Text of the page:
We hosted a breakfast roundtable with Insider Midlands magazine that had attendees from a range of organisations addressing housing needs in the Midlands. The discussion explored JVs in more detail.
Teachers will welcome the news that there is no rise to their employee pension contribution this year – rates will stay the same as 2018/2019.
However, there will be a 2.4% increase in the salary bands for the employee’s contribution rates. This reflects the 2.4% rise in the Consumer Price Index (CPI). This means that employees who were at the bottom of the 2018/19 pay bands may, during 2019/2020, pay less into their pension and so should have more money in their pockets. At a time when prices are rising, more money in teachers’ pockets is likely to be very welcome.
The changes to the salary bands are as follows:
|Annual salary rate for the eligible employment from 1 April 2018 – 31 March 2019||Annual salary rate for the eligible employment from 1 April 2019||Employee contribution rate|
|Up to £27,047.99||Up to £27,697.99||7.4%|
|£27,048 to £36,410.99||£27,698 to £37,284.99||8.6%|
|£36,411 to £43,171.99||£37,285 to £44,208.99||9.6%|
|£43,172 to £57,216.99||£44,209 to £58,590.99||10.2%|
|£57,217 to £78,022.99||£58,591 to £79,895.99||11.3%|
|£78,023 and above||£79,896 and above||11.7%|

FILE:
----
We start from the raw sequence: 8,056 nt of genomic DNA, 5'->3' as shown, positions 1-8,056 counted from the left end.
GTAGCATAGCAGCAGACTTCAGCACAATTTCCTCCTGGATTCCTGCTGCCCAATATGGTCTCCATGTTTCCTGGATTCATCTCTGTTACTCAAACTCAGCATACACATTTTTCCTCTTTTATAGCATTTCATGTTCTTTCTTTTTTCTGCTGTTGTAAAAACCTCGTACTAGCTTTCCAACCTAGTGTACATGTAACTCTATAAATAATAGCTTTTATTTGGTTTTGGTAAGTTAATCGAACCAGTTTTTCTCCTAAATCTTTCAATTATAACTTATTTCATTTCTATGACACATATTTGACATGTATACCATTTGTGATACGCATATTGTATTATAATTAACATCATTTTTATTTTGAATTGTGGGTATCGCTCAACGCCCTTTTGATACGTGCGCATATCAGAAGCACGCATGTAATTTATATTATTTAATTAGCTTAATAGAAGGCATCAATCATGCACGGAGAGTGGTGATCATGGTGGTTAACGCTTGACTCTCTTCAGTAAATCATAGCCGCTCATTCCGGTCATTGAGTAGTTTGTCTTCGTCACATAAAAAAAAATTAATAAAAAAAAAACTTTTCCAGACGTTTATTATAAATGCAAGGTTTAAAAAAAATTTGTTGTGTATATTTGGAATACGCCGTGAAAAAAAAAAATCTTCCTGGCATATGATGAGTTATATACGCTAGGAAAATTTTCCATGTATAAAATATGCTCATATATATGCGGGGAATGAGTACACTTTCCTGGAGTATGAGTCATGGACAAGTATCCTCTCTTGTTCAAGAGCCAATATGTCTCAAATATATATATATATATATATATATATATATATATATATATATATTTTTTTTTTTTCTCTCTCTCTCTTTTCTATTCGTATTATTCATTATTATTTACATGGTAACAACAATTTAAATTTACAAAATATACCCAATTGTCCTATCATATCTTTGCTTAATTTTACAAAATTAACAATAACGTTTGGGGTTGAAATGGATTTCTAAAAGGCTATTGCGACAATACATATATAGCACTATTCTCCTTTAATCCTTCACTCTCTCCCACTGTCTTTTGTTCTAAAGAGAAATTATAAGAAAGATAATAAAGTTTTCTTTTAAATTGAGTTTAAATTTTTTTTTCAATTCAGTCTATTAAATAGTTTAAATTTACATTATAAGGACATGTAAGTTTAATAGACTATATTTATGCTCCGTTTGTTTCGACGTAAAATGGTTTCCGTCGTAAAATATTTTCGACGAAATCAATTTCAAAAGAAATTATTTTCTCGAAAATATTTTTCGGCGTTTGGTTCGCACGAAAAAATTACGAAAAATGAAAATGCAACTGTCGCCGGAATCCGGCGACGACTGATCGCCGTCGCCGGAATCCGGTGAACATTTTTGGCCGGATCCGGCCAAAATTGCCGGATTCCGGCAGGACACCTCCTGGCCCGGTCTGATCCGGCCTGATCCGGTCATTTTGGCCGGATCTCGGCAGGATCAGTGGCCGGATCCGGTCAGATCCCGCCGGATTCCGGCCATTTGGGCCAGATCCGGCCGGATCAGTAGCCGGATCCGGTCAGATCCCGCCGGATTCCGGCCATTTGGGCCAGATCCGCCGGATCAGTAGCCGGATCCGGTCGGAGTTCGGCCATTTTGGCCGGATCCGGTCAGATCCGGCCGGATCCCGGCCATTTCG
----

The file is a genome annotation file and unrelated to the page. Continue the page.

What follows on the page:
For more information, please contact Doug Mullen.
The decision of the Court of Appeal in The Harpur Trust v Brazel & Unison has made clear that employers can no longer legally calculate part-time holiday based on 12.07% of hours worked over a year.
Social landlords are seeing a rising number of Equality Act defences to possession proceedings. A recent Court of Appeal decision helps shift the likelihood of such defences succeeding.
On 31 July, the consultation period ended on MHCLG’s proposals for reforming the building safety regulatory system set out in the 'Building a Safer Future' document. We have submitted our response.
For decades now, fewer and fewer services provided by local authorities have been delivered directly by them. However, over the last couple of years, there are signs that this tide is changing.
The Government commissioned an independent review of the Modern Slavery Act 2015 in July 2018. The outcome was published in May 2019 which highlighted areas for improvement.
In 2017, the NCVO commissioned a review of the tax reliefs available to charities. The brainchild of this review was published on 17 July 2019 in the form of the Charity Tax Commission report.
In 2014, the Charity Commission released its first guidance for charities on reporting serious incidents. The Commission has recently updated this guidance.
In the third part of our series on contract management pitfalls, we look at the risks and opportunities presented by instructing changes under construction contracts.
Our spotlight piece considers the role of a Senior Independent Director and sector best practice. We also explore recent developments in case law, regulatory and data protection updates, and more.
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